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Prefatory note.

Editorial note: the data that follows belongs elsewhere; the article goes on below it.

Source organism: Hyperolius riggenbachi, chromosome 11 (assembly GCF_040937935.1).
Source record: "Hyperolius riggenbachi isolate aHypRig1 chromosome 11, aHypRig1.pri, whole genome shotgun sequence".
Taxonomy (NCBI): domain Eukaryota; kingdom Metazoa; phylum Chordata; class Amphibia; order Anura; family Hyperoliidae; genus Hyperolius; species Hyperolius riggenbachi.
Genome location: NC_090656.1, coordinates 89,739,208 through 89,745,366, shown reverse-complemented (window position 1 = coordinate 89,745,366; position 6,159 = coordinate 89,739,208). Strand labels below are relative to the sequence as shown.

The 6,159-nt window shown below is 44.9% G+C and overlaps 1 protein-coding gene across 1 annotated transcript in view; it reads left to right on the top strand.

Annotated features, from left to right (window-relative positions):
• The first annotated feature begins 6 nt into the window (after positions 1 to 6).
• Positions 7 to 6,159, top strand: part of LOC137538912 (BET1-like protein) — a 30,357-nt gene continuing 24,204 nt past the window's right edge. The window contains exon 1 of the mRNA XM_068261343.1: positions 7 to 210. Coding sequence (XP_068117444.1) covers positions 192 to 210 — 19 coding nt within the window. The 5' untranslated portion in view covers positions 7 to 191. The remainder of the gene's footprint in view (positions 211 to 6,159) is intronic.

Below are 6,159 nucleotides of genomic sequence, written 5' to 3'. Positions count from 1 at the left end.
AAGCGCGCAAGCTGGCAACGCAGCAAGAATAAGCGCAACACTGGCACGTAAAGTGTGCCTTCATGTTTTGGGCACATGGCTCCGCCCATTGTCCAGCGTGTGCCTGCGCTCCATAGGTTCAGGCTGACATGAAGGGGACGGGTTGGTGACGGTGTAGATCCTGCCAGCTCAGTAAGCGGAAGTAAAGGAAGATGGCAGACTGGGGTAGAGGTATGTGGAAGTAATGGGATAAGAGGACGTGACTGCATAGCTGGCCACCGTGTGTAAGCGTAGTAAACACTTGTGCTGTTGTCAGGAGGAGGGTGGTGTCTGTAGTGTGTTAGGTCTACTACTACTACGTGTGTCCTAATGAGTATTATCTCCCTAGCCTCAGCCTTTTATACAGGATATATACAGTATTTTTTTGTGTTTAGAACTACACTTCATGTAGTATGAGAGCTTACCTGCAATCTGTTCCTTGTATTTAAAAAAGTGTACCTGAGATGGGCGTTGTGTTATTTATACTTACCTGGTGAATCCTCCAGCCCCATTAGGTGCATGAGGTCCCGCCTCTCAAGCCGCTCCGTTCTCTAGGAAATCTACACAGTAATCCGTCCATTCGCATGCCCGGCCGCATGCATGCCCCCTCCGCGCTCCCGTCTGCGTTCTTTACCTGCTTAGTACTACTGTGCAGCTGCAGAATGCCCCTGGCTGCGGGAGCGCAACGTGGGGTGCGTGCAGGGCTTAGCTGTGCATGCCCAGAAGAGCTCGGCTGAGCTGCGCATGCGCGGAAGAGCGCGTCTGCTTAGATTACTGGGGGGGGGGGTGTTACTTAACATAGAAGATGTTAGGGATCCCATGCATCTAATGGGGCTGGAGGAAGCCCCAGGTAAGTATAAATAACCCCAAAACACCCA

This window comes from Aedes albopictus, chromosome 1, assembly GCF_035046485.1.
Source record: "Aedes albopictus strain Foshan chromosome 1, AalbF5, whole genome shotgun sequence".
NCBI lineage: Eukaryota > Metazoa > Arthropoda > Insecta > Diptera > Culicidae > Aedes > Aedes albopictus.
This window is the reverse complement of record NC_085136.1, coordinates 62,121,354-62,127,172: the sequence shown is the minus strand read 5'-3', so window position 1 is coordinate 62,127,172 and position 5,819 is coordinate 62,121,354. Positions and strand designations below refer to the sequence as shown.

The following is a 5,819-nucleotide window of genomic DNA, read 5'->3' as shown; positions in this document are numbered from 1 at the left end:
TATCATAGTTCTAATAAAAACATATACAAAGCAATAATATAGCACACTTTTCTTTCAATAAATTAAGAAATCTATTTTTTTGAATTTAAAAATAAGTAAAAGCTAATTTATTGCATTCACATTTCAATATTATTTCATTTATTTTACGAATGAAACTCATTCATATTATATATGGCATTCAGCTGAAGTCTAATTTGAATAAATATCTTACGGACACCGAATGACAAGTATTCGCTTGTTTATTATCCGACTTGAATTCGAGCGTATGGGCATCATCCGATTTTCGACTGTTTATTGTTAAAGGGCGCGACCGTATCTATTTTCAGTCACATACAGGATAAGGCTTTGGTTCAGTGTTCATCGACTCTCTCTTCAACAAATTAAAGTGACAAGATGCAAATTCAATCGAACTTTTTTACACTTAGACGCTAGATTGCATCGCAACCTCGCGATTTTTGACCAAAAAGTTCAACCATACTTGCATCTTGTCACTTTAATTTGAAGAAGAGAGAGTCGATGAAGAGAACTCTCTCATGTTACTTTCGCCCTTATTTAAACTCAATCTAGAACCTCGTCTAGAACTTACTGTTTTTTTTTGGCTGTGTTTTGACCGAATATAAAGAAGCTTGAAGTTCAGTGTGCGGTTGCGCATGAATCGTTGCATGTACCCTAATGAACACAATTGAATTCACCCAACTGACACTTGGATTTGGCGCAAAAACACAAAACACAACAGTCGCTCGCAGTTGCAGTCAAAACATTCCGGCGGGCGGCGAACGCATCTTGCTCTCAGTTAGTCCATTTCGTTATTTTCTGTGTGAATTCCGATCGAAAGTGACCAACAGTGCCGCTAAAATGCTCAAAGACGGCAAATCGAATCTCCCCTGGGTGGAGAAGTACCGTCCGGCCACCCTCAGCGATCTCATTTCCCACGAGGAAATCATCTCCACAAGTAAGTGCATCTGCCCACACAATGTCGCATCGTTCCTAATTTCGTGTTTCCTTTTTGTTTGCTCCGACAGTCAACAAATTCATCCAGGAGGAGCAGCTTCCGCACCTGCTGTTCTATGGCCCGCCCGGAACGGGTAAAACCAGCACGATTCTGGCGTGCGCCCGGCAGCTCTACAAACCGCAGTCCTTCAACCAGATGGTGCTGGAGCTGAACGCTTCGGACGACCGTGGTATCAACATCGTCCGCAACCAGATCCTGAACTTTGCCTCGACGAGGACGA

The dedication and preface to these Sacramental Discourses sufficiently explain in what circumstances they were given to the world. The original publication of them was superintended by the Rev. Richard Winter, B.D., an excellent and useful minister in London, the co-pastor and successor of the Rev. Thomas Bradbury, in the Independent Church, New Court, Carey Street. An edition of them appeared in 1844, with a brief recommendatory preface by William Lindsay Alexander, D.D., of Edinburgh. We avail ourselves of an extract from it, as a just estimate of their character. Among works designed to promote the right observance of the Lord’s Supper, these Discourses, he affirms, “by the venerated and learned John Owen, have long occupied a prominent place in the esteem of all competent judges. Though issued originally under the most unfavourable circumstances, — having been not only a posthumous publication, but derived from notes taken from the author’s spoken addresses, which were never, in any shape, subjected to his subsequent revision, — they contain so much valuable instruction, profitable exhortation, and pious reflection, in a small compass, that even had they appeared under the sanction of a less illustrious name, it would not have been surprising that they should have gained an extensive and permanent reputation.” He commends this work of Owen to all “not already acquainted with its excellencies, as, upon the whole, one of the most useful and instructive companions to the Lord’s table with which the literature of our country can supply them.” — Ed.

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